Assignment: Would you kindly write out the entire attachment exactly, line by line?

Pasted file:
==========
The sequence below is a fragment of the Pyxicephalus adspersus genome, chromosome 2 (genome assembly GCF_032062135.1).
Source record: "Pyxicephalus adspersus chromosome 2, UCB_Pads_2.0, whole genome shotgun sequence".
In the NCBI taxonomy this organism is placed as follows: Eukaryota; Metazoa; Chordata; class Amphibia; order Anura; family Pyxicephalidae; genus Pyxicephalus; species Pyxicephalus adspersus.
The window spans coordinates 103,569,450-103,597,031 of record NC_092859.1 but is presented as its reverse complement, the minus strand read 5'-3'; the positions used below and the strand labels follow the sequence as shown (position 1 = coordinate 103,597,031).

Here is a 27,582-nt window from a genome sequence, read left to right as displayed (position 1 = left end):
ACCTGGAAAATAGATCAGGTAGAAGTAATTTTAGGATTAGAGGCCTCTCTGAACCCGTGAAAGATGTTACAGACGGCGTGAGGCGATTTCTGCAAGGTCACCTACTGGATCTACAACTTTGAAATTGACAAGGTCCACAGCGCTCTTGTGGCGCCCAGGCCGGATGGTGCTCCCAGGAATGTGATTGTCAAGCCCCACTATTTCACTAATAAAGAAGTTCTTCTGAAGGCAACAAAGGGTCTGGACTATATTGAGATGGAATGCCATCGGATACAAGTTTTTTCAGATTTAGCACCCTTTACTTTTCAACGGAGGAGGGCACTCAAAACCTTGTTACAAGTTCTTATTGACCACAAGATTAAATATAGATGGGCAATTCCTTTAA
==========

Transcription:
The sequence below is a fragment of the Pyxicephalus adspersus genome, chromosome 2 (genome assembly GCF_032062135.1).
Source record: "Pyxicephalus adspersus chromosome 2, UCB_Pads_2.0, whole genome shotgun sequence".
In the NCBI taxonomy this organism is placed as follows: Eukaryota; Metazoa; Chordata; class Amphibia; order Anura; family Pyxicephalidae; genus Pyxicephalus; species Pyxicephalus adspersus.
The window spans coordinates 103,569,450-103,597,031 of record NC_092859.1 but is presented as its reverse complement, the minus strand read 5'-3'; the positions used below and the strand labels follow the sequence as shown (position 1 = coordinate 103,597,031).

Here is a 27,582-nt window from a genome sequence, read left to right as displayed (position 1 = left end):
ACCTGGAAAATAGATCAGGTAGAAGTAATTTTAGGATTAGAGGCCTCTCTGAACCCGTGAAAGATGTTACAGACGGCGTGAGGCGATTTCTGCAAGGTCACCTACTGGATCTACAACTTTGAAATTGACAAGGTCCACAGCGCTCTTGTGGCGCCCAGGCCGGATGGTGCTCCCAGGAATGTGATTGTCAAGCCCCACTATTTCACTAATAAAGAAGTTCTTCTGAAGGCAACAAAGGGTCTGGACTATATTGAGATGGAATGCCATCGGATACAAGTTTTTTCAGATTTAGCACCCTTTACTTTTCAACGGAGGAGGGCACTCAAAACCTTGTTACAAGTTCTTATTGACCACAAGATTAAATATAGATGGGCAATTCCTTTAA